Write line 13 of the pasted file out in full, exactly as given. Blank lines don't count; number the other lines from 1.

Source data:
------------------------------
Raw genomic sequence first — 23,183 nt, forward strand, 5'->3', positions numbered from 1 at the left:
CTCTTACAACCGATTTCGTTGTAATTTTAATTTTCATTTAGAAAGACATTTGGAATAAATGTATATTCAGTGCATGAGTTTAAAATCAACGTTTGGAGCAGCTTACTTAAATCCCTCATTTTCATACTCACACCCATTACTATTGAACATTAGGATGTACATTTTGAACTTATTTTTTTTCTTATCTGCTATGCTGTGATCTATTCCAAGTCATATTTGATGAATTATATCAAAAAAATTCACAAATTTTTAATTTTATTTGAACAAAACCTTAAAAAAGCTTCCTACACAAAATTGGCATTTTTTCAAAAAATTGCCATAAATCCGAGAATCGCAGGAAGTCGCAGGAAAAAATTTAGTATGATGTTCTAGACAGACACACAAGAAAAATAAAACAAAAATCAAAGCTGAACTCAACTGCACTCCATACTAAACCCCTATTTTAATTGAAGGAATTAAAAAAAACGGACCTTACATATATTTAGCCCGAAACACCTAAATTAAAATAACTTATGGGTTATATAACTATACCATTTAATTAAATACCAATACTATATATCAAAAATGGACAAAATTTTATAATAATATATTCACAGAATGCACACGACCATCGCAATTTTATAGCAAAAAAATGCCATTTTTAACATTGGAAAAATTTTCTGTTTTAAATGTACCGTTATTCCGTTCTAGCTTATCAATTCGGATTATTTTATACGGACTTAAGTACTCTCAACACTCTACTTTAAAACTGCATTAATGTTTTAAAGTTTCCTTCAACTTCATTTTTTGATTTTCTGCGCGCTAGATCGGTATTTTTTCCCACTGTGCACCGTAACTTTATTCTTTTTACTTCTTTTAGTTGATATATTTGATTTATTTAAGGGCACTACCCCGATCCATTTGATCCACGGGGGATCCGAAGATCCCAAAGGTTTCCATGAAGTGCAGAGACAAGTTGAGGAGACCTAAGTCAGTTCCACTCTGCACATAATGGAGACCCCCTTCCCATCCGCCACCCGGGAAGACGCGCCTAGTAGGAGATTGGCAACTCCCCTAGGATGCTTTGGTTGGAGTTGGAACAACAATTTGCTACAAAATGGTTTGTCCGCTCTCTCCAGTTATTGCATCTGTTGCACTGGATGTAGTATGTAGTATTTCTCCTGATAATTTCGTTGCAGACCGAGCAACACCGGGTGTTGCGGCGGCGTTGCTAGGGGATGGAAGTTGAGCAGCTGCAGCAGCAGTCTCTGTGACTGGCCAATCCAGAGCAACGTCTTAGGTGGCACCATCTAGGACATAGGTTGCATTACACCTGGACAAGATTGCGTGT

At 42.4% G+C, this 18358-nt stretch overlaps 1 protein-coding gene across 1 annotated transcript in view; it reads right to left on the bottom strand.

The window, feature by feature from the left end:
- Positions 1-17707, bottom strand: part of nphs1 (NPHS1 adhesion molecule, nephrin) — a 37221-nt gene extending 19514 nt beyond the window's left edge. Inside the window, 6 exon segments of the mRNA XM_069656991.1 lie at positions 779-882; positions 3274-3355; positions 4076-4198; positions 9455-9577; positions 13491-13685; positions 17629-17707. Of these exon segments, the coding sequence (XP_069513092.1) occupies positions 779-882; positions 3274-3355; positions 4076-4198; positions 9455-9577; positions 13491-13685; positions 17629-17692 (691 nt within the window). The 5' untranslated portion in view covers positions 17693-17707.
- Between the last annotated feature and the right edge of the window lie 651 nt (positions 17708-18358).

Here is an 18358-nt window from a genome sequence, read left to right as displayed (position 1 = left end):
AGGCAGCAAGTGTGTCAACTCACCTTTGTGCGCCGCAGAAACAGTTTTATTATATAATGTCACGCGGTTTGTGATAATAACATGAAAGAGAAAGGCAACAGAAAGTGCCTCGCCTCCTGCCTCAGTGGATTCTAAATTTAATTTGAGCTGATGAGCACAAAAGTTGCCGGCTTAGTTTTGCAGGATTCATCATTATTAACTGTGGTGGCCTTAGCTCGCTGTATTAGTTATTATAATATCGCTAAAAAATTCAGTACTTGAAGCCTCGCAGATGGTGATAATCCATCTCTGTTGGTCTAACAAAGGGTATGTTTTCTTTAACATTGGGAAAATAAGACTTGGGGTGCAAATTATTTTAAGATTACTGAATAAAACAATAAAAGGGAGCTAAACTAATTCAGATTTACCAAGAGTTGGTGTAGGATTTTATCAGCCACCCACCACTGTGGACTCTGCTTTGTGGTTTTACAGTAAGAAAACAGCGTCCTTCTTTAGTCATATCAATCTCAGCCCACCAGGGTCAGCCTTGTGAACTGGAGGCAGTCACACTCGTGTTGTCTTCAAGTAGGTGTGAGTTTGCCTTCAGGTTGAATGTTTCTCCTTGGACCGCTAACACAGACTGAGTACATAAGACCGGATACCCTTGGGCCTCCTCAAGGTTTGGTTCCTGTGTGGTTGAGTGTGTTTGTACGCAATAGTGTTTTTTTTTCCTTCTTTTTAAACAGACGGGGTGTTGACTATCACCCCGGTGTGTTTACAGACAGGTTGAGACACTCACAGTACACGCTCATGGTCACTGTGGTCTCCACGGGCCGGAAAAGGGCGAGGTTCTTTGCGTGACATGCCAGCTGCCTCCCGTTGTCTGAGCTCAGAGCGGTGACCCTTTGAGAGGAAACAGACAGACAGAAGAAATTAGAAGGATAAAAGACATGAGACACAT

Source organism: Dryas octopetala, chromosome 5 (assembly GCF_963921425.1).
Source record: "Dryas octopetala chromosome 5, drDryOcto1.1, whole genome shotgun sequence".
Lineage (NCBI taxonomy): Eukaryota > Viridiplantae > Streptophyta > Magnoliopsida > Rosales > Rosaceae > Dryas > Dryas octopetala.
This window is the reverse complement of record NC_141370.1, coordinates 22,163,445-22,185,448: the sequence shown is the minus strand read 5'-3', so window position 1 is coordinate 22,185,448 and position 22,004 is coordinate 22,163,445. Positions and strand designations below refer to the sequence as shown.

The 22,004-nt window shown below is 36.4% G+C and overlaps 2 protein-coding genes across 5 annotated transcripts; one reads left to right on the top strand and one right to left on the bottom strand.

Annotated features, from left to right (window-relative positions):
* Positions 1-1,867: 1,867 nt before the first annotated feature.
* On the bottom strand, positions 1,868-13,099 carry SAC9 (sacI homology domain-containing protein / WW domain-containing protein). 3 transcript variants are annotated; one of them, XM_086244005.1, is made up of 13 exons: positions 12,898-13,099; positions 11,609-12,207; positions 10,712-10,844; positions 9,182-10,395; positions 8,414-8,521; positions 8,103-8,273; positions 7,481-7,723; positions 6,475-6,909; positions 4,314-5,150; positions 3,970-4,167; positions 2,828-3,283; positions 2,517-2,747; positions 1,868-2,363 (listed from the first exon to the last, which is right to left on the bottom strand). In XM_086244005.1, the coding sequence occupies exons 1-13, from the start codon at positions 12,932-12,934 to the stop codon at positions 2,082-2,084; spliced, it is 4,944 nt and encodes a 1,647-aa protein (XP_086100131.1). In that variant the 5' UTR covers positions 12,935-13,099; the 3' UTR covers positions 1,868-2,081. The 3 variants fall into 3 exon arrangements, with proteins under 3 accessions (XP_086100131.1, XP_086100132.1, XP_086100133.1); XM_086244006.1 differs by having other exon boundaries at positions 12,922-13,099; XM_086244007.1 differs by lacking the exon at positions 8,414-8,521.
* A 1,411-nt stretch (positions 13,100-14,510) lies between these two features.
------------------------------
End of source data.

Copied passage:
The 22,004-nt window shown below is 36.4% G+C and overlaps 2 protein-coding genes across 5 annotated transcripts; one reads left to right on the top strand and one right to left on the bottom strand.